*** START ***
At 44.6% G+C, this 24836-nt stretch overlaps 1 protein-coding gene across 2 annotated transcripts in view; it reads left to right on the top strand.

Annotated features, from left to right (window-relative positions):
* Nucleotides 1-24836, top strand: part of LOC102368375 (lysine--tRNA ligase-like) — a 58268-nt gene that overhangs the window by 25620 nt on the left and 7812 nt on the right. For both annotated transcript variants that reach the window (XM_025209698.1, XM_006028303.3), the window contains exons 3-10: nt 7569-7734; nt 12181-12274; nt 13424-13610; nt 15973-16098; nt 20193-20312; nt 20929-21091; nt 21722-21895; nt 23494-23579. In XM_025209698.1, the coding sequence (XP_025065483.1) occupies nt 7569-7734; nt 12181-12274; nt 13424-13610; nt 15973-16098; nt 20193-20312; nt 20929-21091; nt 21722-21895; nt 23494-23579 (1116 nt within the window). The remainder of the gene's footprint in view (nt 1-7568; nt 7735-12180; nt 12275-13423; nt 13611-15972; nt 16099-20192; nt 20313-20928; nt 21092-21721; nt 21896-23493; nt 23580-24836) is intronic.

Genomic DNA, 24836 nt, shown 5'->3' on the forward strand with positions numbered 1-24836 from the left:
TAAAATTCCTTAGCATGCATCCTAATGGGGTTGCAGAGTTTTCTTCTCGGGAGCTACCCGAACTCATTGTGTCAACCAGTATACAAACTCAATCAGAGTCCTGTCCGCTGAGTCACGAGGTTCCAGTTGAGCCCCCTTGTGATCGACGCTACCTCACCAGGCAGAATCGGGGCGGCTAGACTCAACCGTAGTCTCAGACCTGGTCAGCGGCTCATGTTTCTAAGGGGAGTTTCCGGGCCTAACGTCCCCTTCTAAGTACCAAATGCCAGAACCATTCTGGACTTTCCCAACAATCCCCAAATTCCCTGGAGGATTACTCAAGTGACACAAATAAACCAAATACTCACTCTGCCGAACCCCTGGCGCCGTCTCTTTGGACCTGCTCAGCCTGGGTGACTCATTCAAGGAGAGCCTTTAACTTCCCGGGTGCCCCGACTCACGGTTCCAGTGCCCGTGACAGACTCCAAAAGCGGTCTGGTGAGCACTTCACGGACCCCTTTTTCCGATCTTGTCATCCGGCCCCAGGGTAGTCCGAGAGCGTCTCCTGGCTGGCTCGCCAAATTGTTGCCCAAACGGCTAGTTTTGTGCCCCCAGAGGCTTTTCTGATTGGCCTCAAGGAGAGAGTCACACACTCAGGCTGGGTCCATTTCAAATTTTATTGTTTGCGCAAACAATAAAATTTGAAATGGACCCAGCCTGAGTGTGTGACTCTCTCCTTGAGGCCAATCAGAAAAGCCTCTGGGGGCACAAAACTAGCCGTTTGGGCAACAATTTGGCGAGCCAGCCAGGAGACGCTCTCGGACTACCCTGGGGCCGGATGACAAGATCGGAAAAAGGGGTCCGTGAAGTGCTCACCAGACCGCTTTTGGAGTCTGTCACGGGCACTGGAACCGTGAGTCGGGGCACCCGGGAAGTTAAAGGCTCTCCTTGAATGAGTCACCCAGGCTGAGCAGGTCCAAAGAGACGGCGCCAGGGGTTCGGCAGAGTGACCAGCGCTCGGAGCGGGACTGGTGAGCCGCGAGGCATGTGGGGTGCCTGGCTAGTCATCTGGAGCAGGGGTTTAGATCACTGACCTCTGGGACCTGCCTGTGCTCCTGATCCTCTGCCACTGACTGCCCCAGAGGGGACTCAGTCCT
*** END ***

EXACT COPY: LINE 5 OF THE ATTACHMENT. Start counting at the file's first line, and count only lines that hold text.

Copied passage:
TAAAATTCCTTAGCATGCATCCTAATGGGGTTGCAGAGTTTTCTTCTCGGGAGCTACCCGAACTCATTGTGTCAACCAGTATACAAACTCAATCAGAGTCCTGTCCGCTGAGTCACGAGGTTCCAGTTGAGCCCCCTTGTGATCGACGCTACCTCACCAGGCAGAATCGGGGCGGCTAGACTCAACCGTAGTCTCAGACCTGGTCAGCGGCTCATGTTTCTAAGGGGAGTTTCCGGGCCTAACGTCCCCTTCTAAGTACCAAATGCCAGAACCATTCTGGACTTTCCCAACAATCCCCAAATTCCCTGGAGGATTACTCAAGTGACACAAATAAACCAAATACTCACTCTGCCGAACCCCTGGCGCCGTCTCTTTGGACCTGCTCAGCCTGGGTGACTCATTCAAGGAGAGCCTTTAACTTCCCGGGTGCCCCGACTCACGGTTCCAGTGCCCGTGACAGACTCCAAAAGCGGTCTGGTGAGCACTTCACGGACCCCTTTTTCCGATCTTGTCATCCGGCCCCAGGGTAGTCCGAGAGCGTCTCCTGGCTGGCTCGCCAAATTGTTGCCCAAACGGCTAGTTTTGTGCCCCCAGAGGCTTTTCTGATTGGCCTCAAGGAGAGAGTCACACACTCAGGCTGGGTCCATTTCAAATTTTATTGTTTGCGCAAACAATAAAATTTGAAATGGACCCAGCCTGAGTGTGTGACTCTCTCCTTGAGGCCAATCAGAAAAGCCTCTGGGGGCACAAAACTAGCCGTTTGGGCAACAATTTGGCGAGCCAGCCAGGAGACGCTCTCGGACTACCCTGGGGCCGGATGACAAGATCGGAAAAAGGGGTCCGTGAAGTGCTCACCAGACCGCTTTTGGAGTCTGTCACGGGCACTGGAACCGTGAGTCGGGGCACCCGGGAAGTTAAAGGCTCTCCTTGAATGAGTCACCCAGGCTGAGCAGGTCCAAAGAGACGGCGCCAGGGGTTCGGCAGAGTGACCAGCGCTCGGAGCGGGACTGGTGAGCCGCGAGGCATGTGGGGTGCCTGGCTAGTCATCTGGAGCAGGGGTTTAGATCACTGACCTCTGGGACCTGCCTGTGCTCCTGATCCTCTGCCACTGACTGCCCCAGAGGGGACTCAGTCCT